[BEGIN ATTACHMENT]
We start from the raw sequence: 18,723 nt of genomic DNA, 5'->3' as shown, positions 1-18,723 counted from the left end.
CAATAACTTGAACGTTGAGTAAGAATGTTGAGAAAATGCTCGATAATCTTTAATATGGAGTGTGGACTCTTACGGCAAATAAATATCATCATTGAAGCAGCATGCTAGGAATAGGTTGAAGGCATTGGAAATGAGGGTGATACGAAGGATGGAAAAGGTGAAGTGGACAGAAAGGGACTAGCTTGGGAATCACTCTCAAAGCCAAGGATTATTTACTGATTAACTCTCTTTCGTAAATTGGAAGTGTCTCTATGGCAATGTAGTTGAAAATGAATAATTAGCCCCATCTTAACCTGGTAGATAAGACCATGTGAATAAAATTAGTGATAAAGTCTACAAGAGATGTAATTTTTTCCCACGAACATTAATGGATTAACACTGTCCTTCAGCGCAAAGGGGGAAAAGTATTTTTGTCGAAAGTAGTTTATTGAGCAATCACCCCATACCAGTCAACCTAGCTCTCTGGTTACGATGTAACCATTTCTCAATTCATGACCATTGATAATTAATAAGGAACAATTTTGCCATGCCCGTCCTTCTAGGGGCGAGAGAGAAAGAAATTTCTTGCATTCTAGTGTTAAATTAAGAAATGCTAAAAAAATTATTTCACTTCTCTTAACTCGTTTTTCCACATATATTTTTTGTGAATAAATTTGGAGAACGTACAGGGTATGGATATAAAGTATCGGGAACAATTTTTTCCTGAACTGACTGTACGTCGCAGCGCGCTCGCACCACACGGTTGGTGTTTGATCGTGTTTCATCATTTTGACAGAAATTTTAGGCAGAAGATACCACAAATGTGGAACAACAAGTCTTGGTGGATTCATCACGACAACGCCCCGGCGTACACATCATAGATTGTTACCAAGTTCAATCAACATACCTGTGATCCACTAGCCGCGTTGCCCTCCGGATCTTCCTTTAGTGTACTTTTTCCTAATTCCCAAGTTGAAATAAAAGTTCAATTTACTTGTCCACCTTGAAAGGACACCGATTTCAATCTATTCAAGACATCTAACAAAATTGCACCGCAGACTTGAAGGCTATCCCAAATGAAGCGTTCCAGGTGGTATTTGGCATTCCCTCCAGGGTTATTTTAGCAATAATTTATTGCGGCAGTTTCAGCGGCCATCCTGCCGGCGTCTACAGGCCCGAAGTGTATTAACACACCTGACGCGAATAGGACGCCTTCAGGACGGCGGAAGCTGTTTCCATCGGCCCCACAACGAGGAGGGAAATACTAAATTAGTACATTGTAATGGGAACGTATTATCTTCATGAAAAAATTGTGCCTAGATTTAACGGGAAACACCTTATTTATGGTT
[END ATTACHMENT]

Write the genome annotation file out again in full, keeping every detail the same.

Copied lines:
We start from the raw sequence: 18,723 nt of genomic DNA, 5'->3' as shown, positions 1-18,723 counted from the left end.
CAATAACTTGAACGTTGAGTAAGAATGTTGAGAAAATGCTCGATAATCTTTAATATGGAGTGTGGACTCTTACGGCAAATAAATATCATCATTGAAGCAGCATGCTAGGAATAGGTTGAAGGCATTGGAAATGAGGGTGATACGAAGGATGGAAAAGGTGAAGTGGACAGAAAGGGACTAGCTTGGGAATCACTCTCAAAGCCAAGGATTATTTACTGATTAACTCTCTTTCGTAAATTGGAAGTGTCTCTATGGCAATGTAGTTGAAAATGAATAATTAGCCCCATCTTAACCTGGTAGATAAGACCATGTGAATAAAATTAGTGATAAAGTCTACAAGAGATGTAATTTTTTCCCACGAACATTAATGGATTAACACTGTCCTTCAGCGCAAAGGGGGAAAAGTATTTTTGTCGAAAGTAGTTTATTGAGCAATCACCCCATACCAGTCAACCTAGCTCTCTGGTTACGATGTAACCATTTCTCAATTCATGACCATTGATAATTAATAAGGAACAATTTTGCCATGCCCGTCCTTCTAGGGGCGAGAGAGAAAGAAATTTCTTGCATTCTAGTGTTAAATTAAGAAATGCTAAAAAAATTATTTCACTTCTCTTAACTCGTTTTTCCACATATATTTTTTGTGAATAAATTTGGAGAACGTACAGGGTATGGATATAAAGTATCGGGAACAATTTTTTCCTGAACTGACTGTACGTCGCAGCGCGCTCGCACCACACGGTTGGTGTTTGATCGTGTTTCATCATTTTGACAGAAATTTTAGGCAGAAGATACCACAAATGTGGAACAACAAGTCTTGGTGGATTCATCACGACAACGCCCCGGCGTACACATCATAGATTGTTACCAAGTTCAATCAACATACCTGTGATCCACTAGCCGCGTTGCCCTCCGGATCTTCCTTTAGTGTACTTTTTCCTAATTCCCAAGTTGAAATAAAAGTTCAATTTACTTGTCCACCTTGAAAGGACACCGATTTCAATCTATTCAAGACATCTAACAAAATTGCACCGCAGACTTGAAGGCTATCCCAAATGAAGCGTTCCAGGTGGTATTTGGCATTCCCTCCAGGGTTATTTTAGCAATAATTTATTGCGGCAGTTTCAGCGGCCATCCTGCCGGCGTCTACAGGCCCGAAGTGTATTAACACACCTGACGCGAATAGGACGCCTTCAGGACGGCGGAAGCTGTTTCCATCGGCCCCACAACGAGGAGGGAAATACTAAATTAGTACATTGTAATGGGAACGTATTATCTTCATGAAAAAATTGTGCCTAGATTTAACGGGAAACACCTTATTTATGGTT